J Knee Surg 2019; 32(01): 026-036
DOI: 10.1055/s-0038-1676370
Special Focus Section
Thieme Medical Publishers 333 Seventh Avenue, New York, NY 10001, USA.

Amniotic Tissue Modulation of Knee Pain—A Focus on Osteoarthritis

Charles P. Hannon
1  Section of Cartilage Restoration and Sports Medicine, Department of Orthopaedics, Rush University Medical Center, Chicago, Illinois
,
Adam B. Yanke
1  Section of Cartilage Restoration and Sports Medicine, Department of Orthopaedics, Rush University Medical Center, Chicago, Illinois
,
Jack Farr
2  Cartilage Restoration Center, OrthoIndy Hospital, Greenwood, Indiana
3  Department of Orthopaedic Surgery, Indiana University School of Medicine, Indianapolis, Indiana
› Author Affiliations
Further Information

Publication History

01 June 2018

11 November 2018

Publication Date:
13 December 2018 (eFirst)

Abstract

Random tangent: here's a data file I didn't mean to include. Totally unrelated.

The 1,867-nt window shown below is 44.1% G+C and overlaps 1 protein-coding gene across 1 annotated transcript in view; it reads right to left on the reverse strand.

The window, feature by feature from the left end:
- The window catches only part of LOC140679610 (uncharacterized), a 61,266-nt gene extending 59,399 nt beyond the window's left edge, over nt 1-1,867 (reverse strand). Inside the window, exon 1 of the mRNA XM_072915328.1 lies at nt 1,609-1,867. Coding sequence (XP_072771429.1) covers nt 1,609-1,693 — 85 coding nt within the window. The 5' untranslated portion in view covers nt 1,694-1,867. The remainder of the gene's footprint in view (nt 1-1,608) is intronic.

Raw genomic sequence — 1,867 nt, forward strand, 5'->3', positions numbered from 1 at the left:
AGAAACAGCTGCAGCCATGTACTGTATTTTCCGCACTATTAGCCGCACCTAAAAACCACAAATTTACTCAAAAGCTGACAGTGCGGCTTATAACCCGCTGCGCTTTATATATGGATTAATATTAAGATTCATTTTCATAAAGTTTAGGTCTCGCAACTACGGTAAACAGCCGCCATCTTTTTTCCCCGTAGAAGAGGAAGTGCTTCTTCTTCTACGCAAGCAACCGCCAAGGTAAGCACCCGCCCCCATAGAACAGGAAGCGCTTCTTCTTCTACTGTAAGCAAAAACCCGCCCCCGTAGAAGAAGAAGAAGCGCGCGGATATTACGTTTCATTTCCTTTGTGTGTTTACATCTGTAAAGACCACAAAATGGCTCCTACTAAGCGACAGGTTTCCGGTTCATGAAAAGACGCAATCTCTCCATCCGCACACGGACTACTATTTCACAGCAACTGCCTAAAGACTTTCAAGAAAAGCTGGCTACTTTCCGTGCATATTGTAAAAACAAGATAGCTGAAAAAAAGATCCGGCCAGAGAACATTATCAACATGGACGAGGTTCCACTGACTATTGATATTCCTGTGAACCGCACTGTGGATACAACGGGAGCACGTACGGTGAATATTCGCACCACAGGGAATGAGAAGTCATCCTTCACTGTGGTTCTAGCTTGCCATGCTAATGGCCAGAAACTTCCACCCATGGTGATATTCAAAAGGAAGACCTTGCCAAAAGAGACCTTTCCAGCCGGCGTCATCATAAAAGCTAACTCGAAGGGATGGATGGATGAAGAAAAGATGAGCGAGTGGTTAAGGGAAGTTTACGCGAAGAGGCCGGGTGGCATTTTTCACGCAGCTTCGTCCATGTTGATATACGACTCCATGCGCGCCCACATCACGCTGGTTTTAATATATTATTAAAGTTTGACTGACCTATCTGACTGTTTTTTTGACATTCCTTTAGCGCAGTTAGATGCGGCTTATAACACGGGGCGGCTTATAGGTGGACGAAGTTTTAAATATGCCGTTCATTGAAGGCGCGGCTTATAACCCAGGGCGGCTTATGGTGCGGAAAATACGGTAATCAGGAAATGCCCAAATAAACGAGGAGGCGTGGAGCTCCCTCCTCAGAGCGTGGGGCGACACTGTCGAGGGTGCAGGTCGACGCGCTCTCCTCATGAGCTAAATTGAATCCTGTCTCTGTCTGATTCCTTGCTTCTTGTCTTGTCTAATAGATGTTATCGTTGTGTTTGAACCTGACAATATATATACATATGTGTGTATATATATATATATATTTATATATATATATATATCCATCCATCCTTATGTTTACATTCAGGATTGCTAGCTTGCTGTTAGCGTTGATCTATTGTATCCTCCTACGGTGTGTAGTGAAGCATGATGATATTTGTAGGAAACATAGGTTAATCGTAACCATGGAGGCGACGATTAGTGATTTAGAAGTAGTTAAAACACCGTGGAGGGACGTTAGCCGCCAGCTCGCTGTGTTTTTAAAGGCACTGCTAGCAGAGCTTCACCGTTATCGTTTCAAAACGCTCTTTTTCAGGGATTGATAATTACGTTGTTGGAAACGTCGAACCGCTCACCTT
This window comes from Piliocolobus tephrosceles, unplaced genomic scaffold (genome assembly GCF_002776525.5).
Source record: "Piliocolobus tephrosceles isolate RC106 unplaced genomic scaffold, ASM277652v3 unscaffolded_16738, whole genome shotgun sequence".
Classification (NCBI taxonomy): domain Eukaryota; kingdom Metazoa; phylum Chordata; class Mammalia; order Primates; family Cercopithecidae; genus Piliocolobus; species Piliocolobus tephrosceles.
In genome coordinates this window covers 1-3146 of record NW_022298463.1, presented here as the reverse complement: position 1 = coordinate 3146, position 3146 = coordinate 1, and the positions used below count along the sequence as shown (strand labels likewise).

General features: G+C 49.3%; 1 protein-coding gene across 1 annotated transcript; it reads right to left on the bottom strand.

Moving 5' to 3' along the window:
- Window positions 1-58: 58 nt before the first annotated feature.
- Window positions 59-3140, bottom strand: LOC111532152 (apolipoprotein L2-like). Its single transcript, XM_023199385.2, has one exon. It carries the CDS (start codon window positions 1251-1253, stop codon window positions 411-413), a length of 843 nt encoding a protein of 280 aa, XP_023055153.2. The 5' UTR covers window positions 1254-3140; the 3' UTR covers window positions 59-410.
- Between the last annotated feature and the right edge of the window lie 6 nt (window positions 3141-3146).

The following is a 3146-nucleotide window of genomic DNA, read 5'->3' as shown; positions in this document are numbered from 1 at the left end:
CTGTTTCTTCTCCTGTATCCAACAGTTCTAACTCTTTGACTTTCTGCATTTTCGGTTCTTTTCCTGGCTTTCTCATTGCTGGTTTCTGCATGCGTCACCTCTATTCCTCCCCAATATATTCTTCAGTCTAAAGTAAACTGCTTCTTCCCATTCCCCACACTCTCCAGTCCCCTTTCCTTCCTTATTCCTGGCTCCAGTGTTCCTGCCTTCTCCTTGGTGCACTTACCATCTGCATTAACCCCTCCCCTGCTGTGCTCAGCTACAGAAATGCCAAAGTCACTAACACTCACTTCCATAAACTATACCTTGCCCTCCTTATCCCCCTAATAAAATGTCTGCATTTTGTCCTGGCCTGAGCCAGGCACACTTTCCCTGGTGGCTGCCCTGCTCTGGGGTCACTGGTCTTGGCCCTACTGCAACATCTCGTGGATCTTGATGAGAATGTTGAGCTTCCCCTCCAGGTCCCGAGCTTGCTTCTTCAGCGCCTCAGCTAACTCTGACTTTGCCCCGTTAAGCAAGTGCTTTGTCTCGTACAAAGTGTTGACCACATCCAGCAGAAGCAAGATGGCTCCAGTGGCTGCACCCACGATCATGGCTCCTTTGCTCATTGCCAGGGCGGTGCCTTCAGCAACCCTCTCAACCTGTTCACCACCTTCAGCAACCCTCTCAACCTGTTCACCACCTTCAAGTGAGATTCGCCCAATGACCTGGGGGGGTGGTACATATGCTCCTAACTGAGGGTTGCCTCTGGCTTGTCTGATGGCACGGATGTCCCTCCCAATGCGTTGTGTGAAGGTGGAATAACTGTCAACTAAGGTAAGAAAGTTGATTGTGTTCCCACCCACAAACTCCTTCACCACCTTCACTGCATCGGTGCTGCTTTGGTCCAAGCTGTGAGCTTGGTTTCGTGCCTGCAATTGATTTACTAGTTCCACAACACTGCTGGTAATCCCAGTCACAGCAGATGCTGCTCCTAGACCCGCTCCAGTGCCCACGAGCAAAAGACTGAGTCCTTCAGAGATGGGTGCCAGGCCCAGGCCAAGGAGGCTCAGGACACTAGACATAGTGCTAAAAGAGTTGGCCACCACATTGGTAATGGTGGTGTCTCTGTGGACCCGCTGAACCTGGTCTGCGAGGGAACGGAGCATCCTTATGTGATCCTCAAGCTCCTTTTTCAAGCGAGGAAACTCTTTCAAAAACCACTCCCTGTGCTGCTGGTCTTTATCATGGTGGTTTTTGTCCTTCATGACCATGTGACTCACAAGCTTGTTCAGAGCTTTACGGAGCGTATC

The use of intra-articular therapies as sources of growth factors, anti-inflammatory mediators, and medicinal signaling cells for osteoarthritis (OA) is rapidly evolving. Amnion, chorion, amniotic fluid, and the umbilical cord are distinct placental tissues that have been investigated for use in OA. Amniotic membrane (AM) synthesizes a variety of growth factors, cytokines, and vasoactive peptides that modulate inflammation. In addition, they contain amniotic epithelial cells and amniotic mononuclear undifferentiated stromal cells, which have chondrogenic and osteogenic differentiation capacity. AMs are also rich sources of hyaluronic acid and proteoglycans, which could play a role in the potential therapeutic relief of OA. Currently, there are several commercially available formulations of AM that differ based on content as well as how they were preserved. Understanding the processing of amniotic tissue is important because of their distinct mechanical and biologic effects of preservation on AM grafts. To date, there have been two preclinical and only one clinical study on the use of AM for OA, which show promising results. Many high level of evidence clinical trials are currently underway investigating the use of AM of OA. Future basic science and clinical research is warranted to better understand the anti-inflammatory and chondroregenerative properties of amniotic tissue and to determine clinically what amniotic tissue product is most efficacious for symptomatic OA.